Update: This story was updated to include Joar Leifseth Ulsom’s statement that he didn’t dope his dogs or any others.
Yes, things are getting worse.
Iditarod doping became the talk of ESPN today. ESPN, for those who don’t watch television, is one of the country’s top – if not the top – sports-only network. More than 90 million U.S. cable viewers have the network wired into their TVs.
Iditarod organizers would kill to have the network actually cover the 1,000-mile Last Great Race from Willow to Nome. Instead, they got pretty much the opposite.
The Iditarod race and its simmering doping controversy popped up this morning as one of the “underreported stories of the week” on “Outside the Lines,” a show now drawing as many viewers as ESPSN’s “NFL Live,” according to ratings.
The Iditarod takeaway from the show?
“There’s no honor among mushers.”
“What’s going on?”
And there you have it.
The obvious end result of the business run by three-time and defending champ Mitch Seavey of Sterling taking to Facebook to declare it “unlikely” a mysterious “Musher X” doped, and thus “it seems more plausible an adversary of that musher or of the race itself was to blame.”
Clearly, the national media skipped right past the adversary “of the race itself” speculation and grabbed onto “an adversary of that musher,” and then narrowed the field to musher-on-musher sabotage.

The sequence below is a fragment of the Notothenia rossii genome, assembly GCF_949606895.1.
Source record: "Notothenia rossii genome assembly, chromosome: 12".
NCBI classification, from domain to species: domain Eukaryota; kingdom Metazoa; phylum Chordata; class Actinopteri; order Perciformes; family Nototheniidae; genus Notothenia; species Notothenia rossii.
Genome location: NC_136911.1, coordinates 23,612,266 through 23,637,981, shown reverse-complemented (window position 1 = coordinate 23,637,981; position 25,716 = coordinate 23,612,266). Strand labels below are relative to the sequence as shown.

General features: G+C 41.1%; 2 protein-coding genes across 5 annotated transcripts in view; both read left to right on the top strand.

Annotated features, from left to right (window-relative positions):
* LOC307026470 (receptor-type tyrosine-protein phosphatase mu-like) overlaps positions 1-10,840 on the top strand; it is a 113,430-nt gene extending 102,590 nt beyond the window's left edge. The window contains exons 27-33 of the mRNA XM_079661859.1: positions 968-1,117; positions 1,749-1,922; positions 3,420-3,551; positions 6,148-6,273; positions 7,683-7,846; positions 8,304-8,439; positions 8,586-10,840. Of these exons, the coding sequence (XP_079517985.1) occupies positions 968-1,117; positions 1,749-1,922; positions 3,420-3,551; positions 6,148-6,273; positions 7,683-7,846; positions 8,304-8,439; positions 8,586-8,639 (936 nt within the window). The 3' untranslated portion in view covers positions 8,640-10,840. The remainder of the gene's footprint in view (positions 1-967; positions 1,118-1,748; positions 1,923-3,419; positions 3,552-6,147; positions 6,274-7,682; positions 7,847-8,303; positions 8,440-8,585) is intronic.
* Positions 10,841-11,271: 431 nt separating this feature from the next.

This is close to “fake news.” It is also predictable given the way the news has come to work.
As to who the potential adversaries “of that musher” might be, if such enemies exist, it’s hard to even guess without knowing which team among the top-20 tested positive for tramadol, a synthetic opioid.
Iditarod continues to refuse to release the name. It’s “confidential,” ESPN reported.
A bunch of teams, however, would appear largely adversary free.
It’s hard, if not impossible, to find anyone who has an unkind word to say about Ramey Smyth from Willow, the 12th place finisher who some have called too nice to win, or three-time runner up Aliy Zirkle from Two Rivers, who finished eighth this year, or 56-year-old Ralph Johannessen from Norway, the 16th place finisher who hasn’t really been around the Iditarod long enough for anyone to develop any resentments.
There might be some less than cuddly feelings toward those like Jeff King from Denali, who some think just a little too cocky, but the resentments are relatively minor. Not to mention that a reasonable person has to wonder what the point would be in the aging King doping his dogs or someone else sabotaging them on the way to an 11th place finish.